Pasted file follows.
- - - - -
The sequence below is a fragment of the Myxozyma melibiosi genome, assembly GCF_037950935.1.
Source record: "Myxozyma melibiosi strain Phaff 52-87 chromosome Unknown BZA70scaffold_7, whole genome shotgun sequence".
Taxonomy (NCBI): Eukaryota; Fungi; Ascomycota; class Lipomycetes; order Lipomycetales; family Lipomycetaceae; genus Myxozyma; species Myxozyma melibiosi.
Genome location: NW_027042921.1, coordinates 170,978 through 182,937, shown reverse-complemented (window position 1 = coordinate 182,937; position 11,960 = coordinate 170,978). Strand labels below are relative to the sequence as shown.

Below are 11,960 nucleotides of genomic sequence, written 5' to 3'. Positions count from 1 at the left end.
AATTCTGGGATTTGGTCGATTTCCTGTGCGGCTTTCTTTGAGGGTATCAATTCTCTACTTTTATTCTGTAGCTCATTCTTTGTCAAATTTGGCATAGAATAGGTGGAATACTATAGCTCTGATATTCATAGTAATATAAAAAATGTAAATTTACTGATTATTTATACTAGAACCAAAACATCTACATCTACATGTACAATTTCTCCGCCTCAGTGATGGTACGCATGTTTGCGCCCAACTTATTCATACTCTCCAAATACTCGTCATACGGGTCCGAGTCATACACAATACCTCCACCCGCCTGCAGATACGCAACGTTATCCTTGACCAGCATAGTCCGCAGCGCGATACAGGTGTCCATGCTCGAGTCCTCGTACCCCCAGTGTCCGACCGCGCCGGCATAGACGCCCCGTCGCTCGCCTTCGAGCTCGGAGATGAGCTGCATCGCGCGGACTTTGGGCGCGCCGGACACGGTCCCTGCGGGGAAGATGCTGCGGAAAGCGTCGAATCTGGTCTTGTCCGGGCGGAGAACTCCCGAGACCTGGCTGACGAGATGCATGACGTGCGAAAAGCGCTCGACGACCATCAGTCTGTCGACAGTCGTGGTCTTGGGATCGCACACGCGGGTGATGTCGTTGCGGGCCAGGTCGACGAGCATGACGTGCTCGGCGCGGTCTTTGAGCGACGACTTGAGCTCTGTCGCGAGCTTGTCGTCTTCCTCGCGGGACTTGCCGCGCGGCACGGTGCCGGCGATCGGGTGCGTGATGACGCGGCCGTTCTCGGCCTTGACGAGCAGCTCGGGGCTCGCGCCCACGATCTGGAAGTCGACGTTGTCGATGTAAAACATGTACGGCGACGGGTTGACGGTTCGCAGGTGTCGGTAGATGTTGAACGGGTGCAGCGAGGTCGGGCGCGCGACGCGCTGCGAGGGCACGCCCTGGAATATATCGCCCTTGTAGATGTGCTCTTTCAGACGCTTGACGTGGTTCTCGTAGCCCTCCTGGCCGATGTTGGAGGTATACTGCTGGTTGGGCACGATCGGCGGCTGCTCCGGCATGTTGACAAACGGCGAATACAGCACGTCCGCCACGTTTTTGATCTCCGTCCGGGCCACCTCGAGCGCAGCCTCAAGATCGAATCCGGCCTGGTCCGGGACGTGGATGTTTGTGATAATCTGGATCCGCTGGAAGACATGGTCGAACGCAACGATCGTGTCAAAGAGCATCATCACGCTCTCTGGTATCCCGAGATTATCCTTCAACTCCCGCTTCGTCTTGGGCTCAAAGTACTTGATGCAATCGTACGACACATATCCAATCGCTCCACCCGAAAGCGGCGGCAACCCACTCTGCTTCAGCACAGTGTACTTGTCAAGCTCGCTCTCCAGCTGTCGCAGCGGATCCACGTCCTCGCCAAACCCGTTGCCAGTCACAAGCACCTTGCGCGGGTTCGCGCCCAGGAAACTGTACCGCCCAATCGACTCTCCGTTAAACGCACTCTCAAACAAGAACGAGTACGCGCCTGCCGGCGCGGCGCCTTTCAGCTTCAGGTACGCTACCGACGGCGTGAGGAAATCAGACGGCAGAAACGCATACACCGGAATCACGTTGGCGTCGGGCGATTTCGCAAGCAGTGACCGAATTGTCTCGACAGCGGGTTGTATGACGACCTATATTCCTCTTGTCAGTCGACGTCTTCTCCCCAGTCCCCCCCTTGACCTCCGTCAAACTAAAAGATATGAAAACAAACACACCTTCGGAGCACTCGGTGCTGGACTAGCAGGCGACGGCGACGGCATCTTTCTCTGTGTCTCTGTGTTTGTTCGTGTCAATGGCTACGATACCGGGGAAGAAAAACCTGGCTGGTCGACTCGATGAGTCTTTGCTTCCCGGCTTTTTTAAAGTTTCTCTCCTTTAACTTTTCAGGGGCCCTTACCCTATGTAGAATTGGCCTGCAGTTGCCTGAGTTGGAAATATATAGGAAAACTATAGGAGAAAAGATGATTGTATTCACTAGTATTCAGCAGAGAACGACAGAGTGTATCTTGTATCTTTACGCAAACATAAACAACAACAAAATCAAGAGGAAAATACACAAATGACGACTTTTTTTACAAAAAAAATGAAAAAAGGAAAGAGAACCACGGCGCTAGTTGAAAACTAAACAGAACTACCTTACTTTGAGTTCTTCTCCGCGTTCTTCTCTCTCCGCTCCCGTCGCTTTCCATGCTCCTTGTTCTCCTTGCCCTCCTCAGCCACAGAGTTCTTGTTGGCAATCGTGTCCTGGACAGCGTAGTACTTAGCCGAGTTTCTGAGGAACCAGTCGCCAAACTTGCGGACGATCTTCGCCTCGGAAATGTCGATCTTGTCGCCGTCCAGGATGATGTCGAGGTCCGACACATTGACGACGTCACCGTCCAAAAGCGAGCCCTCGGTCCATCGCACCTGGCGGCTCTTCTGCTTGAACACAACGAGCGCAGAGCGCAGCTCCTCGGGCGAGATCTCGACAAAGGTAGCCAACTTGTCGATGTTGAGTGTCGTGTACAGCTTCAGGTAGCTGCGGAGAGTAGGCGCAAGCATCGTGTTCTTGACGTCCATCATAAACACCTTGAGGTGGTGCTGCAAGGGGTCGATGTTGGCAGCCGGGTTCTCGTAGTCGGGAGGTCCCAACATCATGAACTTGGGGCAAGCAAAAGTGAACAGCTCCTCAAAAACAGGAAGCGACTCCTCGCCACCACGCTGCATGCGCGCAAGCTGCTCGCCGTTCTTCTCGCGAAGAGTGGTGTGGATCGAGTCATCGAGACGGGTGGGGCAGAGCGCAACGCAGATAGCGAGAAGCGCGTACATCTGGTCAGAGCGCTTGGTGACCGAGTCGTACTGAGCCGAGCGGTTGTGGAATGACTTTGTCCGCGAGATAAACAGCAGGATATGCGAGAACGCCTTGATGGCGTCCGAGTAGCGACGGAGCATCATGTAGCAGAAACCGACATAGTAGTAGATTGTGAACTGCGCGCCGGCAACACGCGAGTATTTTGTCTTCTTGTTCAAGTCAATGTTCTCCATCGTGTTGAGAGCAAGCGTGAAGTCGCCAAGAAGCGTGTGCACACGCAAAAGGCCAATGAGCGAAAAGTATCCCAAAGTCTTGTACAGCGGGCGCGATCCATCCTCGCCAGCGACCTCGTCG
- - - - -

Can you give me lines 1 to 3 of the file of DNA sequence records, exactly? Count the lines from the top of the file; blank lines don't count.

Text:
The sequence below is a fragment of the Myxozyma melibiosi genome, assembly GCF_037950935.1.
Source record: "Myxozyma melibiosi strain Phaff 52-87 chromosome Unknown BZA70scaffold_7, whole genome shotgun sequence".
Taxonomy (NCBI): Eukaryota; Fungi; Ascomycota; class Lipomycetes; order Lipomycetales; family Lipomycetaceae; genus Myxozyma; species Myxozyma melibiosi.